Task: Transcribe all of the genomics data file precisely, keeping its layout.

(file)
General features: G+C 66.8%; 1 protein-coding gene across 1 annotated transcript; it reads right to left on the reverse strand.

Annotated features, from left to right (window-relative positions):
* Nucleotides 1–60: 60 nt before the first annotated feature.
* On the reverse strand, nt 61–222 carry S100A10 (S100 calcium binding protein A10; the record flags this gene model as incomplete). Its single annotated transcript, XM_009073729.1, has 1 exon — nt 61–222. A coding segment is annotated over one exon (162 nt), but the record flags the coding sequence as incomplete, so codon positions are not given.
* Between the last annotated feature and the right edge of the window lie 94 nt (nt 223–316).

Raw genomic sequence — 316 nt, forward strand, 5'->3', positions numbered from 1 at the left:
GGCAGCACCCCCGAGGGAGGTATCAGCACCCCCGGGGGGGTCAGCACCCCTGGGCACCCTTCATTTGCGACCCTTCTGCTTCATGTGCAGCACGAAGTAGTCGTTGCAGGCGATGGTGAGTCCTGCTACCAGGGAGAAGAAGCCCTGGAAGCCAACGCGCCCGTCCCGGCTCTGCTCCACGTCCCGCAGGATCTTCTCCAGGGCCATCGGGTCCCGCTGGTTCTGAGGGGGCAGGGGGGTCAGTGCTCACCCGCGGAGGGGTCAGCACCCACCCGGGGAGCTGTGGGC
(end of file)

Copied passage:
General features: G+C 66.8%; 1 protein-coding gene across 1 annotated transcript; it reads right to left on the reverse strand.

Annotated features, from left to right (window-relative positions):
* Nucleotides 1–60: 60 nt before the first annotated feature.
* On the reverse strand, nt 61–222 carry S100A10 (S100 calcium binding protein A10; the record flags this gene model as incomplete). Its single annotated transcript, XM_009073729.1, has 1 exon — nt 61–222. A coding segment is annotated over one exon (162 nt), but the record flags the coding sequence as incomplete, so codon positions are not given.
* Between the last annotated feature and the right edge of the window lie 94 nt (nt 223–316).

Raw genomic sequence — 316 nt, forward strand, 5'->3', positions numbered from 1 at the left:
GGCAGCACCCCCGAGGGAGGTATCAGCACCCCCGGGGGGGTCAGCACCCCTGGGCACCCTTCATTTGCGACCCTTCTGCTTCATGTGCAGCACGAAGTAGTCGTTGCAGGCGATGGTGAGTCCTGCTACCAGGGAGAAGAAGCCCTGGAAGCCAACGCGCCCGTCCCGGCTCTGCTCCACGTCCCGCAGGATCTTCTCCAGGGCCATCGGGTCCCGCTGGTTCTGAGGGGGCAGGGGGGTCAGTGCTCACCCGCGGAGGGGTCAGCACCCACCCGGGGAGCTGTGGGC